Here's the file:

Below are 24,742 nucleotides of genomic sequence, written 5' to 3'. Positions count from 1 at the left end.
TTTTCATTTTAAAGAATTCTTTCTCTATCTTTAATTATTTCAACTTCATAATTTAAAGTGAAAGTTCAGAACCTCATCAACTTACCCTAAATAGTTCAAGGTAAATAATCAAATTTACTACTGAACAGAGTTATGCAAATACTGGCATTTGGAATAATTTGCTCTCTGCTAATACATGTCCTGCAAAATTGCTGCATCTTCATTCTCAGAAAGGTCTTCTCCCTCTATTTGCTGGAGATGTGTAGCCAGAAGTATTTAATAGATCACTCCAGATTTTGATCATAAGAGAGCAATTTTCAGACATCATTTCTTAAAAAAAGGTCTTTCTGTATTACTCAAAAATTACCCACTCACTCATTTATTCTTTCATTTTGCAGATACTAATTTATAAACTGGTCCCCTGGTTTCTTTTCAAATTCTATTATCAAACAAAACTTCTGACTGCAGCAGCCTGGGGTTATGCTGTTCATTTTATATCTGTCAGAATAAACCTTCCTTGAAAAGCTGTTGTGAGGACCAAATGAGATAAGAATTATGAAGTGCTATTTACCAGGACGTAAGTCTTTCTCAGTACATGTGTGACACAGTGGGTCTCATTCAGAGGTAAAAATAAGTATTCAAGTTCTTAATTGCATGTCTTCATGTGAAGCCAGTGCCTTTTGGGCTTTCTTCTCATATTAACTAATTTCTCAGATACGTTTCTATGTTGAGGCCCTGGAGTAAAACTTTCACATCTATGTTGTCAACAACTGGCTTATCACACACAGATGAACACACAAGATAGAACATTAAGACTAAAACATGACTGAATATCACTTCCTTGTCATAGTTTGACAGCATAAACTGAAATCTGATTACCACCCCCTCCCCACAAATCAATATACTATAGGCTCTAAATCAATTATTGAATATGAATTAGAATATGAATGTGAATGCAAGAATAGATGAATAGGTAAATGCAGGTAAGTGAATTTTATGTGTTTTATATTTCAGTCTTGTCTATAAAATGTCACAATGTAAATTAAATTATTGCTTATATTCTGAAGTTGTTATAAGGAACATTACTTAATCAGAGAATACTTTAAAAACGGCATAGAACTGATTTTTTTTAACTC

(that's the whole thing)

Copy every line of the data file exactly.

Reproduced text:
Below are 24,742 nucleotides of genomic sequence, written 5' to 3'. Positions count from 1 at the left end.
TTTTCATTTTAAAGAATTCTTTCTCTATCTTTAATTATTTCAACTTCATAATTTAAAGTGAAAGTTCAGAACCTCATCAACTTACCCTAAATAGTTCAAGGTAAATAATCAAATTTACTACTGAACAGAGTTATGCAAATACTGGCATTTGGAATAATTTGCTCTCTGCTAATACATGTCCTGCAAAATTGCTGCATCTTCATTCTCAGAAAGGTCTTCTCCCTCTATTTGCTGGAGATGTGTAGCCAGAAGTATTTAATAGATCACTCCAGATTTTGATCATAAGAGAGCAATTTTCAGACATCATTTCTTAAAAAAAGGTCTTTCTGTATTACTCAAAAATTACCCACTCACTCATTTATTCTTTCATTTTGCAGATACTAATTTATAAACTGGTCCCCTGGTTTCTTTTCAAATTCTATTATCAAACAAAACTTCTGACTGCAGCAGCCTGGGGTTATGCTGTTCATTTTATATCTGTCAGAATAAACCTTCCTTGAAAAGCTGTTGTGAGGACCAAATGAGATAAGAATTATGAAGTGCTATTTACCAGGACGTAAGTCTTTCTCAGTACATGTGTGACACAGTGGGTCTCATTCAGAGGTAAAAATAAGTATTCAAGTTCTTAATTGCATGTCTTCATGTGAAGCCAGTGCCTTTTGGGCTTTCTTCTCATATTAACTAATTTCTCAGATACGTTTCTATGTTGAGGCCCTGGAGTAAAACTTTCACATCTATGTTGTCAACAACTGGCTTATCACACACAGATGAACACACAAGATAGAACATTAAGACTAAAACATGACTGAATATCACTTCCTTGTCATAGTTTGACAGCATAAACTGAAATCTGATTACCACCCCCTCCCCACAAATCAATATACTATAGGCTCTAAATCAATTATTGAATATGAATTAGAATATGAATGTGAATGCAAGAATAGATGAATAGGTAAATGCAGGTAAGTGAATTTTATGTGTTTTATATTTCAGTCTTGTCTATAAAATGTCACAATGTAAATTAAATTATTGCTTATATTCTGAAGTTGTTATAAGGAACATTACTTAATCAGAGAATACTTTAAAAACGGCATAGAACTGATTTTTTTTAACTC